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Reconfiguring governance

22 August 2016 by Anthony Hilton

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How does business get out of this mess? asks Anthony Hilton

Theresa May is surely the first Prime Minister in our history to decide that their first address to the nation should, in large part, be devoted to the failures of corporate governance and the way modern businesses are run. What she said would be damning coming from any politician, but it is astonishing coming from the mouth of a Conservative Prime Minister.

From Labour’s Jeremy Corbyn it would have been understandable. When Theresa May makes it her battleground, then something seismic has happened.

She said: ‘The people who run big business are supposed to be accountable to outsiders, to non-executive directors who are supposed to ask the difficult questions, think about the long term and defend the interests of shareholders. In practice, they are drawn from the same narrow social and professional circles as the executive team and – as we have seen time and time again – the scrutiny they provide is just not good enough.’

Theresa May was interpreting signals from the Brexit vote. Many people opted for leave because they felt the system was not working for them. Their vote was an expression of disgust at the way business and financial elites behave. They saw business leaders line up to support membership of the EU, so voting against this became the way to kick back.

It does make you wonder what the last 25 years of corporate governance have been for. Sir Adrian Cadbury’s original report was designed to rebuild the trust in business when it had been rocked by the collapse of Robert Maxwell and Polly Peck. Today, in spite of the governance efforts by a cast of thousands, big business is tainted in the public eye and among politicians. So, can governance adjust to meet this new challenge? Can it be reconfigured to give confidence to all stakeholders? If not, what is governance for and how does business get out of this mess?

A lot of the problem seems to come from the interaction between the mantra of shareholder value and a code that drives things forwards from the shareholder’s perspective. Together they leave little space for the board to fulfil its responsibilities, as laid out in company law, to consider the impacts on the other stakeholders. Boards do consider these other interests but they get treated as second order issues. They rarely trump the pursuit of shareholder value or deflect a board from its chosen course.

Would it help if these other interests were elevated? There is a danger that a company trying to serve several masters will end up satisfying none, because it will no longer have a clear objective. However, talk of sustainability and long termism is, in essence, a pursuit of the same issue. Thus, if such a shift could be achieved, and corporate culture aligned so it is properly embedded, that might make a difference. It would involve tough decisions however, not least in the area of executive pay because evidence suggests that incentive-driven rewards systems have an inherent short-term bias, which undermines long-term thinking.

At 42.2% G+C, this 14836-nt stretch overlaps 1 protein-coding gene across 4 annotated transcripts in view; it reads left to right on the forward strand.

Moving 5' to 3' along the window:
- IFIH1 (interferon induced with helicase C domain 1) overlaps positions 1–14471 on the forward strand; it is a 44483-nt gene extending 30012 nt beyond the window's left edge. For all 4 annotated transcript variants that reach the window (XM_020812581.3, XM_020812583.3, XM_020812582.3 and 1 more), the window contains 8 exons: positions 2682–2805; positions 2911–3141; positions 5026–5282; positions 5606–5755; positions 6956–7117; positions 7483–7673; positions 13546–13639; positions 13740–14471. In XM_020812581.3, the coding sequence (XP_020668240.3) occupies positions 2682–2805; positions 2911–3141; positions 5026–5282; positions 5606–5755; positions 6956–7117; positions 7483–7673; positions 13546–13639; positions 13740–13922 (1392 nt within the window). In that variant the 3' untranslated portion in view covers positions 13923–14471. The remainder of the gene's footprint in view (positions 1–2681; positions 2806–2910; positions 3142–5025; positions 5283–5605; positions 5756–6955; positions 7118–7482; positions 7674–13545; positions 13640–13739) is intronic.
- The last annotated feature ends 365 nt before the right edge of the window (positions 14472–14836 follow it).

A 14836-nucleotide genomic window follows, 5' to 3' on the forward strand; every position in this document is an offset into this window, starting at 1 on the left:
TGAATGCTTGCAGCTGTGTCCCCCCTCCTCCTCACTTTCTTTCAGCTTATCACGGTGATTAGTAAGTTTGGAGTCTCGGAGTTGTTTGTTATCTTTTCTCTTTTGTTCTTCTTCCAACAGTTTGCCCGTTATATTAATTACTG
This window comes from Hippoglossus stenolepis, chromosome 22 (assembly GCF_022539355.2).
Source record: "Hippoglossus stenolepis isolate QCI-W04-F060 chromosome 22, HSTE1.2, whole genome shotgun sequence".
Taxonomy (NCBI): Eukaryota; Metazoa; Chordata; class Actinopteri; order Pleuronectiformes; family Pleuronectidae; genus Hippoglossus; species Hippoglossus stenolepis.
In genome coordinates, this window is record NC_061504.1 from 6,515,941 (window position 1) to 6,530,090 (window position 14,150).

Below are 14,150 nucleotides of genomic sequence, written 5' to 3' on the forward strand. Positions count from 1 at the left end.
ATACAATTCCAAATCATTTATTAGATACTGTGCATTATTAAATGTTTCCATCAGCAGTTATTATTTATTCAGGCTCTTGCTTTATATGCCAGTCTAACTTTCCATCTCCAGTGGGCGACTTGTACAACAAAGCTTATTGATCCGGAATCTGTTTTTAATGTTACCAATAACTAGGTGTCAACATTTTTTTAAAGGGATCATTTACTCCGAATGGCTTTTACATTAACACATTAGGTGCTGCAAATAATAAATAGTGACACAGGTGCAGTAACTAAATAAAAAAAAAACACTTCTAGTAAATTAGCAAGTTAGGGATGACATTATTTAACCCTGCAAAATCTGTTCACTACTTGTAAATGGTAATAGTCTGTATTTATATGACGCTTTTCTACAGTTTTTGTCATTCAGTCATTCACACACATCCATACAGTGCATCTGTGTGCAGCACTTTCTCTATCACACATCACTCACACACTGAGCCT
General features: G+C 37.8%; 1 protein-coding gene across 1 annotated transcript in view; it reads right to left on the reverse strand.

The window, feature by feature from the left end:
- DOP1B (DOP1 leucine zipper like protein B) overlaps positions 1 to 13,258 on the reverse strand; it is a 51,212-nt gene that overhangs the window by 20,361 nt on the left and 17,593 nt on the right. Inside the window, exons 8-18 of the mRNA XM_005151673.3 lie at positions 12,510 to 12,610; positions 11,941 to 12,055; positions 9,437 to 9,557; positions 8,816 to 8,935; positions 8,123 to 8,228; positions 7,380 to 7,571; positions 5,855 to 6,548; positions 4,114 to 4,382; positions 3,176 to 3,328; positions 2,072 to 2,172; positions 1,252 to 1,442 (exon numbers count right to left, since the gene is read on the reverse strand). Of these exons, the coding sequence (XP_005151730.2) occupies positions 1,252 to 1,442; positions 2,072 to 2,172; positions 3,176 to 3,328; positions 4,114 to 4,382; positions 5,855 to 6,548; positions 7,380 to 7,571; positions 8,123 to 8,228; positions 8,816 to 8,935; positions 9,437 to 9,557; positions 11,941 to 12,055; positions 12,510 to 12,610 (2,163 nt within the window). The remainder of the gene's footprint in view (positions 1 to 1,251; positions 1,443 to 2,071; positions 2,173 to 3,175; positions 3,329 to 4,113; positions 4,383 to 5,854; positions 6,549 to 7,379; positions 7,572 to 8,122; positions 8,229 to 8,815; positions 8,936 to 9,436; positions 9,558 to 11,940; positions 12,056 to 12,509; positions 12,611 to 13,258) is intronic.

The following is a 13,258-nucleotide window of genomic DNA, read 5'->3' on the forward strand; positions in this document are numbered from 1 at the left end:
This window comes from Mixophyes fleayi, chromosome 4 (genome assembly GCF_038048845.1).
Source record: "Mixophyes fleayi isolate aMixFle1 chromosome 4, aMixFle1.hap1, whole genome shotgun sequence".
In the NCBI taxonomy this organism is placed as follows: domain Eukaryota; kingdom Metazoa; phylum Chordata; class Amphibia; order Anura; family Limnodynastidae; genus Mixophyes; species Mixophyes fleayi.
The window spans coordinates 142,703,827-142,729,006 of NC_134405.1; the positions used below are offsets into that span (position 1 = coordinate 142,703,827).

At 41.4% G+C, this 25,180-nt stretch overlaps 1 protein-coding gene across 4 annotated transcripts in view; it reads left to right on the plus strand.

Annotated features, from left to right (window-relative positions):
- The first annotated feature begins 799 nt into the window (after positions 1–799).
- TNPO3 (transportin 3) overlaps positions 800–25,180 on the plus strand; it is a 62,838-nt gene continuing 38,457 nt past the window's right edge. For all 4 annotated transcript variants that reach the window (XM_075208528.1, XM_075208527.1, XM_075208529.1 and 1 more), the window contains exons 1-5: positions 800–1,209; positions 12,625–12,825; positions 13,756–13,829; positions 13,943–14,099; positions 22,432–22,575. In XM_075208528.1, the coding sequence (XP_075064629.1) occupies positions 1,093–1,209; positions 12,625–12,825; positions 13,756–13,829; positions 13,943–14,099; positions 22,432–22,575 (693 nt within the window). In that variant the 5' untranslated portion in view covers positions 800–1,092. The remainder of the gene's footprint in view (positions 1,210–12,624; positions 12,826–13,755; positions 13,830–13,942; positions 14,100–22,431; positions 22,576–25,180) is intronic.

Shareholders do not seem to be the right people to drive this change because they have their own conflicts of interest between short and long term, as well as being disunited and often uninterested. Although some, like Hermes, are travelling down this path, which leads to a string of policy options. One is to have a public interest or worker representative on boards; a second is to take the scoping of board effectiveness reviews out of the hands of chairmen and have the results published so they become like a statutory audit.

A suggestion made by Tom Bonham Carter, is that board strategy should be presented every year at the AGM and require a shareholder vote to approve it. Could the government help by tinkering with the tax system to favour equity over debt finance and build in a bias in favour of long-term gains?

Perhaps most relevant however is the thinking of Guy Jubb, recently retired from Standard Life, who highlighted the need for a two-tier system. He thinks there is a need for a split between ‘significant public interest companies’ and the others, which should be classed as ‘shareholder interest companies’

This is akin to the split in finance where some organisations are designated as systemically important and regulated differently. In Jubb’s case ‘significant public interest companies’ would be expected to show a duty of care to society and the wider public interest. This, Jubb says, ‘should inject a new authoritative and legally minded dimension to decision taking – particularly long-term decision taking in Europe’s boardrooms.’ Others may question whether that would be enough – but business is going to have to come up with something.

Anthony Hilton is Financial Editor of the London Evening Standard

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